In the illustrated embodiment of FIGS. 37-40, the firing trigger 20 may have a lower portion 228 and an upper portion 230, similar to the instrument 10 shown in FIGS. 32-36. Unlike the embodiment of FIG. 32-36, however, the upper portion 230 does not have a gear portion that mates with part of the gear drive train. Instead, the instrument includes a second motor 265 with a threaded rod 266 threaded therein. The threaded rod 266 reciprocates longitudinally in and out of the motor 265 as the motor 265 rotates, depending on the direction of rotation. The instrument 10 also includes an encoder 268 that is responsive to the rotations of the main drive shaft 48 for translating the incremental angular motion of the main drive shaft 48 (or other component of the main drive assembly) into a corresponding series of digital signals, for example. In the illustrated embodiment, the pinion gear 124 includes a proximate drive shaft 270 that connects to the encoder 268.

The instrument 10 also includes a control circuit (not shown), which may be implemented using a microcontroller or some other type of integrated circuit, that receives the digital signals from the encoder 268. Based on the signals from the encoder 268, the control circuit may calculate the stage of deployment of the knife 32 in the end effector 12. That is, the control circuit can calculate if the knife 32 is fully deployed, fully retracted, or at an intermittent stage. Based on the calculation of the stage of deployment of the end effector 12, the control circuit may send a signal to the second motor 265 to control its rotation to thereby control the reciprocating movement of the threaded rod 266.

In operation, as shown in FIG. 37, when the closure trigger 18 is not locked into the clamped position, the firing trigger 20 rotated away from the pistol grip portion 26 of the handle 6 such that the front face 242 of the upper portion 230 of the firing trigger 20 is not in contact with the proximate end of the threaded rod 266. When the operator retracts the closure trigger 18 and locks it in the clamped position, the firing trigger 20 rotates slightly towards the closure trigger 20 so that the operator can grasp the firing trigger 20, as shown in FIG. 38. In this position, the front face 242 of the upper portion 230 contacts the proximate end of the threaded rod 266.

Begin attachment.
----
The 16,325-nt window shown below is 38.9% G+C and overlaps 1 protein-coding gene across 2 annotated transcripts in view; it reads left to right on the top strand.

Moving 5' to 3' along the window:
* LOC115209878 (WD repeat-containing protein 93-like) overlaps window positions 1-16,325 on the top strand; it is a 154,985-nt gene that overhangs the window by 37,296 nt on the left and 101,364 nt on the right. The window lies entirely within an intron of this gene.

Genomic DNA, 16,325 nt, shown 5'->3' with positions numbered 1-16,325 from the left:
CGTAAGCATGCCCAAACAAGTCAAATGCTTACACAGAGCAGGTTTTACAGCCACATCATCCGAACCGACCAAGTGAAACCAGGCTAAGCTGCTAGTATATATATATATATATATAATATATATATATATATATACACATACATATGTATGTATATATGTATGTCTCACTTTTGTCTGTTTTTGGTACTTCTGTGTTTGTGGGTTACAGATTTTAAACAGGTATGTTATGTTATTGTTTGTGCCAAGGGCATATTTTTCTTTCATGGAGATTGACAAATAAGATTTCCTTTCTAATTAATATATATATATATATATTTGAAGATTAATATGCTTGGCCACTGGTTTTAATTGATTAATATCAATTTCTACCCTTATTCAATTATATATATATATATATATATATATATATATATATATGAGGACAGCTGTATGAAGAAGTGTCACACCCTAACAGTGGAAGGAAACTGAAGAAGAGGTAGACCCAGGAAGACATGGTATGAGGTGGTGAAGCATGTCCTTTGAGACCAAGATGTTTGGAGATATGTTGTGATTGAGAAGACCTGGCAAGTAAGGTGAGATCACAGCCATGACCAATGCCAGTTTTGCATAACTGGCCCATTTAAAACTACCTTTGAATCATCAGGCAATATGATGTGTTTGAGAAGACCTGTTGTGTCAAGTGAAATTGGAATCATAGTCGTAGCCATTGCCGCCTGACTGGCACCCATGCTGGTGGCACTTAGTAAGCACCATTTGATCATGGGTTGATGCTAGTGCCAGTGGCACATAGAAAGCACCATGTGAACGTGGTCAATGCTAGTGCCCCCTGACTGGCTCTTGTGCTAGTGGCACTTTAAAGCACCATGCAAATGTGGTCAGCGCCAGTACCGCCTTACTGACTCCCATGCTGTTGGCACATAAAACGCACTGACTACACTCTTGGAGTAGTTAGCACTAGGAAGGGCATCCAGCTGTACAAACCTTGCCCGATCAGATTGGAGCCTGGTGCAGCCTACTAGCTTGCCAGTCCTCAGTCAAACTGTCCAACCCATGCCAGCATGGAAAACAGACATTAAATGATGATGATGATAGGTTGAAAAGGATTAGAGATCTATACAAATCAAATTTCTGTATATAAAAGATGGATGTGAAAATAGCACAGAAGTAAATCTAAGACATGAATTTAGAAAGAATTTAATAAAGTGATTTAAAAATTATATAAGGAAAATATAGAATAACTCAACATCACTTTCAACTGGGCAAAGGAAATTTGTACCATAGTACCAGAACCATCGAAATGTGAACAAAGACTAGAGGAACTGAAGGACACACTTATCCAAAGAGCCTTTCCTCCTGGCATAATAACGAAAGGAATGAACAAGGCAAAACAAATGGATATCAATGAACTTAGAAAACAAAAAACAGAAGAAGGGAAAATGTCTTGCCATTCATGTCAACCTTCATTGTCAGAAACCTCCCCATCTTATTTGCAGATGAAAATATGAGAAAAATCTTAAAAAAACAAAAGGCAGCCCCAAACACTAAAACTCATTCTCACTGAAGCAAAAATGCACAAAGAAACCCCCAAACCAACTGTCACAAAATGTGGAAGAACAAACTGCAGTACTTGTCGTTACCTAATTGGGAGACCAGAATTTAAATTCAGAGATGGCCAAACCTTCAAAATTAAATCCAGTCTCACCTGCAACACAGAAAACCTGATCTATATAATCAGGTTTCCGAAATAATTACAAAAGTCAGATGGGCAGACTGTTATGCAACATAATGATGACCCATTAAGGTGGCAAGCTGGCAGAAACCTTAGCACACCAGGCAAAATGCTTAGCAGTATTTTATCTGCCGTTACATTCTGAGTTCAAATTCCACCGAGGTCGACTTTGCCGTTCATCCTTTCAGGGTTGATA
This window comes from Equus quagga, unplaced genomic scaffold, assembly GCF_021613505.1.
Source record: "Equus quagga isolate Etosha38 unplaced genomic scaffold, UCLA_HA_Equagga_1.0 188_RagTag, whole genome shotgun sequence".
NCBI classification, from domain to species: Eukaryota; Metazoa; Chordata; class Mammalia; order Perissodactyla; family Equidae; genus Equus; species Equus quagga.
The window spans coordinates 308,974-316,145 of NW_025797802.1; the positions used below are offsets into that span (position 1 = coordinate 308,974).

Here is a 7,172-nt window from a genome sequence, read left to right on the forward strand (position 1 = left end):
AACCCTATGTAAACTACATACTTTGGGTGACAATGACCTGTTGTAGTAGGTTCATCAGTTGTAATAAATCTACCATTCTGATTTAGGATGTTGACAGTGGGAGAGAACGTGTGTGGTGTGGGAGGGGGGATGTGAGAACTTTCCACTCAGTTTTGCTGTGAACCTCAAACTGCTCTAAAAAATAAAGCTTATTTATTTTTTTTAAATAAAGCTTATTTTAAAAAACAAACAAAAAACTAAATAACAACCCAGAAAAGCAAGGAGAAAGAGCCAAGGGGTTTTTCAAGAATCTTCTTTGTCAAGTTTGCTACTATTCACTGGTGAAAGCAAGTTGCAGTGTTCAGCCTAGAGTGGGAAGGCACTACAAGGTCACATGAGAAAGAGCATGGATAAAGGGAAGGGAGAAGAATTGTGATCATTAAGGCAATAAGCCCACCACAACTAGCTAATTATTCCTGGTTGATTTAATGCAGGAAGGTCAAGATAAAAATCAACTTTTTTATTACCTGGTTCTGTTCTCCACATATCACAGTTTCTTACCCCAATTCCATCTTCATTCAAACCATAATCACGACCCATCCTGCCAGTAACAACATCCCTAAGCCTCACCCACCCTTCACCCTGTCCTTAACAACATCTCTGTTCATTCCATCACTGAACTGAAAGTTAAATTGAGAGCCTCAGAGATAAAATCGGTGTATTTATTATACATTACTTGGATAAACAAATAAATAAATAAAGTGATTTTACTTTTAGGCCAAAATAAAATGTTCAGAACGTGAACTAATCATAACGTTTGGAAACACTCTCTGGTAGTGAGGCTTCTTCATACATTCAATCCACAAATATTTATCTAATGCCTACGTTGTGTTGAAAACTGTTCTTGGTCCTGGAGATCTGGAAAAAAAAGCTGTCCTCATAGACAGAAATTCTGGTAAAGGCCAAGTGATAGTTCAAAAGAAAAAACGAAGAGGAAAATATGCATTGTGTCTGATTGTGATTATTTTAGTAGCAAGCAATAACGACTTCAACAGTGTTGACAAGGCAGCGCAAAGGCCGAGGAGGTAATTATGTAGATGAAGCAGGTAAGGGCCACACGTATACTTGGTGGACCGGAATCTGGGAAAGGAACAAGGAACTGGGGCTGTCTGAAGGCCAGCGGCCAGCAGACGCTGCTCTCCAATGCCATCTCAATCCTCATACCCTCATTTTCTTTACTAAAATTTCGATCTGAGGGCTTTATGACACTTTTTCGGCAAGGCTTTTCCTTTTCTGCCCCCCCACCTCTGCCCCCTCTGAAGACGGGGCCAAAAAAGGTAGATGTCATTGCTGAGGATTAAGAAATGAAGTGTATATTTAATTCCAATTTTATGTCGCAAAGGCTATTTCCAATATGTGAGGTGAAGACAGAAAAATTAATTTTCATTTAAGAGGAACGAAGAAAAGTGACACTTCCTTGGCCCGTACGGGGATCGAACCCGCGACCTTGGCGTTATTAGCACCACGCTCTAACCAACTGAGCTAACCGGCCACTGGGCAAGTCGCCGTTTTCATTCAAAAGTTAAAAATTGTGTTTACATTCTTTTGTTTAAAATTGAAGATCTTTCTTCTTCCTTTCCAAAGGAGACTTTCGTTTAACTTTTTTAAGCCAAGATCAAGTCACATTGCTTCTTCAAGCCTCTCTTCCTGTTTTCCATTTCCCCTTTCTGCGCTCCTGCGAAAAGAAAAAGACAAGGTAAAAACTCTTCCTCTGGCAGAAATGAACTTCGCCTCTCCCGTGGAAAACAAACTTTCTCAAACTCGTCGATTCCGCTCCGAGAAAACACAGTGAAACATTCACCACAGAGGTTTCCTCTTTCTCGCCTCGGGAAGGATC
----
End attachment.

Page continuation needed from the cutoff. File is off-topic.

As the user then retracts the firing trigger 20, after an initial rotational amount (e.g. 5 degrees of rotation) the run motor sensor 110 may be activated such that, as explained above, the sensor 110 sends a signal to the motor 65 to cause it to rotate at a forward speed proportional to the amount of retraction force applied by the operator to the firing trigger 20. Forward rotation of the motor 65 causes the main drive shaft 48 to rotate via the gear drive train, which causes the knife 32 and sled 33 to travel down the channel 22 and sever tissue clamped in the end effector 12. The control circuit receives the output signals from the encoder 268 regarding the incremental rotations of the main drive shaft assembly and sends a signal to the second motor 265 to cause the second motor 265 to rotate, which causes the threaded rod 266 to retract into the motor 265. This allows the upper portion 230 of the firing trigger 20 to rotate counter clockwise, which allows the lower portion 228 of the firing trigger to also rotate counter clockwise. In that way, because the reciprocating movement of the threaded rod 266 is related to the rotations of the main drive shaft assembly, the operator of the instrument 10, by way of his/her grip on the firing trigger 20, experiences tactile feedback as to the position of the end effector 12. The retraction force applied by the operator, however, does not directly affect the drive of the main drive shaft assembly because the firing trigger 20 is not geared into the gear drive train in this embodiment.